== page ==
Moody's Investors Service will, for the first time, release its methodology for rating collateralized debt obligations referenced to corporate default swaps. Yuri Yoshizawa, v.p. and senior credit officer in New York, says the methodology will also include a new haircut on recovery rates. The rating agency has analyzed CDOs referenced to corporate debt since 1997, but this will be the first time it has come out with a consolidated explanation of the processes and factors it looks at to rate the deals on a global basis, she says. Moody's plans to release the methodology this week. In general, a rating agency putting out methodology on an asset class validates it as having grown beyond a critical mass.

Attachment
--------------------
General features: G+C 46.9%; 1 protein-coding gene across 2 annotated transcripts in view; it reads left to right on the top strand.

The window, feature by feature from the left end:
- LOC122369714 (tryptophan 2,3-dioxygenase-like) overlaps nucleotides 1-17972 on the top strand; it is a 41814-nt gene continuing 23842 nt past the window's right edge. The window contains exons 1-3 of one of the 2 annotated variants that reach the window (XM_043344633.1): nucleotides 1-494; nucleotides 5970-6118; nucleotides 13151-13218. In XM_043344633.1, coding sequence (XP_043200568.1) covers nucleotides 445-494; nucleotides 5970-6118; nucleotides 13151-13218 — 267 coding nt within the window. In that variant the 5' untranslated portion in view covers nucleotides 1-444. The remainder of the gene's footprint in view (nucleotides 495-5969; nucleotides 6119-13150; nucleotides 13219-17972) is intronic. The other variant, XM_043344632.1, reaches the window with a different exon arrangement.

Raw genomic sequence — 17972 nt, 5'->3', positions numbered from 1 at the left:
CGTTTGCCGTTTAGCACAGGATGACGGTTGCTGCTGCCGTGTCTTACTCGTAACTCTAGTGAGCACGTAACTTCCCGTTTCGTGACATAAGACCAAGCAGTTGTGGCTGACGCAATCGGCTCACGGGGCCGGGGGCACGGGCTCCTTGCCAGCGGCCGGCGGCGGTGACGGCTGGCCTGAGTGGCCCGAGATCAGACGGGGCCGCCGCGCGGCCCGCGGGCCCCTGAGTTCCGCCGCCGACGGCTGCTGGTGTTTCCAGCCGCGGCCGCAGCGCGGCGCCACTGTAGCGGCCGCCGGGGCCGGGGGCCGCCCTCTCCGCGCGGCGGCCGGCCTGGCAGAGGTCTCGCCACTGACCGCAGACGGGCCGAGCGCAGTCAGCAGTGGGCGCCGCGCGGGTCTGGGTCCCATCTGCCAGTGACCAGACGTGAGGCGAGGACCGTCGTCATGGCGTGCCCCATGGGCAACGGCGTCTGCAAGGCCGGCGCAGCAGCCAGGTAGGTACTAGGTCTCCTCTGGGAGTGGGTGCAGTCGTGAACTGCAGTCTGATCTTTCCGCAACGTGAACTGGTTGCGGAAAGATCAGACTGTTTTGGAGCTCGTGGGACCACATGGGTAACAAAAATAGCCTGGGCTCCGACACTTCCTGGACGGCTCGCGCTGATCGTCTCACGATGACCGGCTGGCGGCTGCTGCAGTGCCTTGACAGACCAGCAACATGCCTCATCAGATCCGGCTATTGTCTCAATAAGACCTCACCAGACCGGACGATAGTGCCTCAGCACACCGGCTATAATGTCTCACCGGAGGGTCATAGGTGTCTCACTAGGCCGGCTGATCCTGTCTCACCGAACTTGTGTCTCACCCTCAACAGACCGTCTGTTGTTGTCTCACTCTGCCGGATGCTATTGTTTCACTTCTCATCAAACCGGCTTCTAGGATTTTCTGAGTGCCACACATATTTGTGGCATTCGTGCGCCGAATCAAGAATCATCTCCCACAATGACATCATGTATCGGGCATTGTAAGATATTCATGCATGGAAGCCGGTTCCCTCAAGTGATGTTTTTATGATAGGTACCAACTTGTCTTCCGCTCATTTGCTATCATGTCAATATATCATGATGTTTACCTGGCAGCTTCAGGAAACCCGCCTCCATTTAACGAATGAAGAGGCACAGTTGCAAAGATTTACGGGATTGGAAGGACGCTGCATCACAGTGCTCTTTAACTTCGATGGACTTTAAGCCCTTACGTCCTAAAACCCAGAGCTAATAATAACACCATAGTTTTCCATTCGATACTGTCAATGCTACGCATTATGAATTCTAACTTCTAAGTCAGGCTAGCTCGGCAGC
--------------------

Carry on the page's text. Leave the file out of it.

"The synthetic market has grown to a point where we should put something out," Yoshizawa explains, noting that synthetic CDOs are more than half of the European market and accounted for 30% of the State-side volume last year. The International Swaps and Derivatives Association also published its new credit derivatives definitions earlier this year, adding to the impetus for Moody's to put out its own methodology now.
The haircut will apply to securities that have hit default triggers, and take into account the deal counterparty's "cheapest-to-deliver" option, Yoshizawa says. She adds Moody's will assess a nominal haircut, declining to be more specific because the rating agency plans to publish an in-depth piece explaining it in the coming months. The cheapest-to-deliver risk "is something that everyone has begun to acknowledge exists," she adds.